IT enemy No. 3: The Power User

Every IT pro has stories about plebes who suck the lifeblood from the help desk with questions about their PC's "any" key. But the real threat is posed by users who know just enough to be dangerous.

"For me the biggest enemy is not the clueless user, but the clued-in user who doesn't have the whole picture," says Kevin Thompson, information security manager for Minnesota State University at Mankato. "This is the guy that thinks he is helping by running pre-release software he downloaded from BitTorrent. This guy has all the passwords of the other users in his office and acts as the unappointed first line of technical support. Instead, he frequently breaks things."

Not only do Power Users cause support and management headaches, they can be walking, talking security nightmares, says The Security Consortium's Mark Kadrich.

"They're usually engineering types or Ph.D.s who firmly believe they know more about the computer and network than you do," he says. "They insist on having admin/root access so they can 'configure' their custom applications or memory, and believe firewalls are for the unwashed masses. They're 'savvy' and can outwit any hacker on the planet. Besides, they 'don't have anything that a hacker would want,' so why should they worry? Their naiveté borders on the criminal."

Recognizing the enemy: They might be wearing Armani or T-shirts and flip-flops, but they're carrying a jailbroken iPhone in one hand, a Palm Pre in the other, and two laptops in their bag. Also: Anyone with a "Dr." in his or her title.

Your best defense: PsychOps. The only way to get a Power User's attention is to scare the hell out of them, then gradually bring them over to your side, says Kadrich. The exact approach depends on the position they hold in the corporate ranks.

"Executives don't give a damn about security, but they do care about their brand," he says. "You tell them, 'What you just did caused a huge number of emails to go out proving how screwed up our brand is.' That generally gets their attention."

For lesser tribe members, Kadrich makes the threat personal. Thanks to the Power Users' meathead behavior, their personal financial information has been compromised; now they have to call their bank and cancel all their accounts.

The second prong of attack? Training and awareness. Low-key regular luncheon sessions talking about the latest security breaches is the most effective way to alter people's behavior, he adds.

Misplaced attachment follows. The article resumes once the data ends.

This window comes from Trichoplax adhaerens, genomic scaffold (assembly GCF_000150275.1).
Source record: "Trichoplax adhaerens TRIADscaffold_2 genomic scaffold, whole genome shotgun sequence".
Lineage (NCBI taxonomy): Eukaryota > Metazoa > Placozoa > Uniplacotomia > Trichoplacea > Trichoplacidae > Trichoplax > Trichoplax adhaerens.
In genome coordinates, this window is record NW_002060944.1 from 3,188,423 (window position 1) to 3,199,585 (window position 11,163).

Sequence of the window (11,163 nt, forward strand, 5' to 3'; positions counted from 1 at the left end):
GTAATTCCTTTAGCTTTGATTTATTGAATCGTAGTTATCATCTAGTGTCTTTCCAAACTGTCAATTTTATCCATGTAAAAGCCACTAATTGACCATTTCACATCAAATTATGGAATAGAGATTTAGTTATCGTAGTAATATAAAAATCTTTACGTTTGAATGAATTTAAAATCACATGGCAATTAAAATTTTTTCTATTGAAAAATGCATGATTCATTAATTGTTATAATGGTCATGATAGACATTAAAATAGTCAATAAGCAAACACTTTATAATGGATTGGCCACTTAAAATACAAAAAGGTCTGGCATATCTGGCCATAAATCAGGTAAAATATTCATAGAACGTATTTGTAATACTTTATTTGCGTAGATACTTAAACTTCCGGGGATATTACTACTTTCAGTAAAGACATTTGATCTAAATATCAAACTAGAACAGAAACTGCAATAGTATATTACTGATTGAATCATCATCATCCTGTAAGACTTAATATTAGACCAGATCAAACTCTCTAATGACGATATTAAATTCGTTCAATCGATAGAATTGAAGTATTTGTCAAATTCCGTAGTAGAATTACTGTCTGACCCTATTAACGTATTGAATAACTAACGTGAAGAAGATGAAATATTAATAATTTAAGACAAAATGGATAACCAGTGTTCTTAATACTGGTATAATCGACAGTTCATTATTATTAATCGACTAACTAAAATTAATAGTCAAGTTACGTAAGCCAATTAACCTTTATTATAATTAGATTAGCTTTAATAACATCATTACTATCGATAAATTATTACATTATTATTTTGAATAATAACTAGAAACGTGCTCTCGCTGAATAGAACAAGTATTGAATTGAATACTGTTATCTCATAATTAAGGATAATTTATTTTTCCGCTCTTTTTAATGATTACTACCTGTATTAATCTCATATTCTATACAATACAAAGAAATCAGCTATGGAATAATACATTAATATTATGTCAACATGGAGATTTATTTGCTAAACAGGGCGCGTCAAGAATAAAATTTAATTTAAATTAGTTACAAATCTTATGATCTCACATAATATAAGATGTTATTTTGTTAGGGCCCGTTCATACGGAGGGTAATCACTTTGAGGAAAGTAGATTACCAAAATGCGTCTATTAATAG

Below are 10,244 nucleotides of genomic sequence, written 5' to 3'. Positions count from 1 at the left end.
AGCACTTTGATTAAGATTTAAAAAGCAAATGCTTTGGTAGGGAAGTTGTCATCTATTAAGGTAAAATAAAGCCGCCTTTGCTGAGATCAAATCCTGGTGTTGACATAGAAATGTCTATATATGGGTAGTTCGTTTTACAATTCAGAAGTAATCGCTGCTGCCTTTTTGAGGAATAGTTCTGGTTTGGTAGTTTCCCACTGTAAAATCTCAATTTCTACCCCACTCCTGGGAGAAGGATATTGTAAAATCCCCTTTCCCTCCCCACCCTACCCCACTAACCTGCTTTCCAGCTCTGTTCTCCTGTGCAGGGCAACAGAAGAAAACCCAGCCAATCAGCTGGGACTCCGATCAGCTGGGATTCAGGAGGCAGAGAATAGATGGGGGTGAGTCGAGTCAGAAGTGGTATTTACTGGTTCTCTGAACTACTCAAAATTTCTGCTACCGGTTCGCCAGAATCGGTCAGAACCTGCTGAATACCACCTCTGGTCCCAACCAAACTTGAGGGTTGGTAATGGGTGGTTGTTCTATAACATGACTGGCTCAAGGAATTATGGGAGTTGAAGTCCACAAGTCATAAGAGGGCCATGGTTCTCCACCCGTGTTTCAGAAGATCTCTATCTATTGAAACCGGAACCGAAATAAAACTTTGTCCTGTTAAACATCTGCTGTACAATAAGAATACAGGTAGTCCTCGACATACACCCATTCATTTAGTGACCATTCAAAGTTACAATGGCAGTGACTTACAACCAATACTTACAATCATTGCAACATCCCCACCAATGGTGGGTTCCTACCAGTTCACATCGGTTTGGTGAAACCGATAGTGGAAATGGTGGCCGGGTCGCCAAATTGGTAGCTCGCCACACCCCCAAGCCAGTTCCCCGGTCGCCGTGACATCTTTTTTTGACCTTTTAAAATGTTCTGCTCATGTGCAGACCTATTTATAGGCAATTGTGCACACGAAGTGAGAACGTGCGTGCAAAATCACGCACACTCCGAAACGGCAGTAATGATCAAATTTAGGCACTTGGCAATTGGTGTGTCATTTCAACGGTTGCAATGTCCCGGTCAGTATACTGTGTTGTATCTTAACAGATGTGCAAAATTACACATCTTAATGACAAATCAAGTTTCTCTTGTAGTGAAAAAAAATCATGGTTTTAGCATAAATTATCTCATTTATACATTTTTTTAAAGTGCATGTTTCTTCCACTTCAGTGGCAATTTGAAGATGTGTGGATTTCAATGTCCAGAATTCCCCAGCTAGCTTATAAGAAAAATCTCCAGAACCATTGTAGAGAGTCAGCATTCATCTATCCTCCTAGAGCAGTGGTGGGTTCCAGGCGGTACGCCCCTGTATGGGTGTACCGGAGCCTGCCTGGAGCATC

"You want to make the people in your organization security ambassadors," he says. "Taking the enemies of IT and converting them into true believers is the best approach."

IT enemy No. 4: The Politico

As technology rises in importance across virtually every organization, office politicians will be looking to surf the IT wave into the executive suite -- even if they have to ride on your back to do it.

That's why CIOs who play politics are IT enemy No. 1, says Steven Levy, CEO of Lexician Consulting. "These CIOs don't understand the businesses they serve, and they'll say or do anything to get 'a seat at the table.'"

In the long run, says Levy, they end up undermining the value of IT to the enterprise.

"When they talk about reducing complexity, they mean cutting the number of applications IT has to support, not simplifying the life of the business customers they serve," he says. "They talk about IT being up to date and then can't figure out how to roll out a new version of Windows or Office until three years after it shipped. They hire bureaucrats that they think are technocrats, but the technologists in IT laugh at their skills. And they're terrified by the idea that departments and business teams might develop their own applications, seeing that as a threat to their fiefdoms rather than as a way to help the business support itself."

Recognizing the enemy: Look for managers who've mastered the art of talking out of both sides of their mouths at the same time, says Levy.

Your best defense: Dig a trench and try to outlast them. Effective CEOs are veterans at spotting those playing office politics, and the CIO honeymoon period may be short, notes Levy. Or make allies with high command to shield yourself from radioactive fallout when things implode.

"The best solution is to get the business leaders in the C-suite or with highly respected voices to laud your work and talk up your solutions, thus covering your back in a way that the CIO can't effectively undermine," says Levy.

IT enemy No. 5: The Freeloader

If you know anything about technology, you've surely encountered this time- and patience-sapping foe. A "simple" question about computers morphs into demands for free 24/7 tech help when you have actual paying customers to support.

"The absolute worst offenders are people who assume that they can pick up the phone and call you anytime they have even the most minor computer problems," says Dan Nainan, a comedian and "computer genius" whose acting credits include an "I'm a Mac" commercial [video] (he's the guy in the bubble wrap). "Having been a senior engineer with Intel and a computer nerd for my entire adult life, I am beset on all sides by people who think they can just pick up the phone and call me anytime with a computer question. Haven't these people ever heard of Google?"

Clueless and greedy users are the No. 1 enemy, agrees Howard Sherman, founder of on-demand tech support site RoyalGeeks. "They don't have a clue, don't want a clue, and don't even know what a clue is, yet they expect you to answer each and every question they have at work, on the golf course, at a dinner party, the bar, or a bar mitzvah. They shamelessly suck the knowledge out of you, in addition to your will to live."

Recognizing the enemy: When they find out what you do for a living they immediately (a) ask for your card, (b) start flirting shamelessly, or (c) launch into a tale of technical woe.

Your best defense: If possible, retreat. "When you spot a user like this just start running down the hall screaming," suggests Sherman.

Unfortunately, since you're often related to these people, you will eventually run into them at weddings and funerals. Dan Nainan keeps a short list of those who deserve tier-one support -- like his agent or the superintendent of his NYC apartment building. The rest he sends to voice mail or redirects to actual tech support lines. "I find if you wait 24 hours the problem solves itself -- or they've found some other sucker to fix it for them," he says.

IT enemy No. 6: You/Me/Us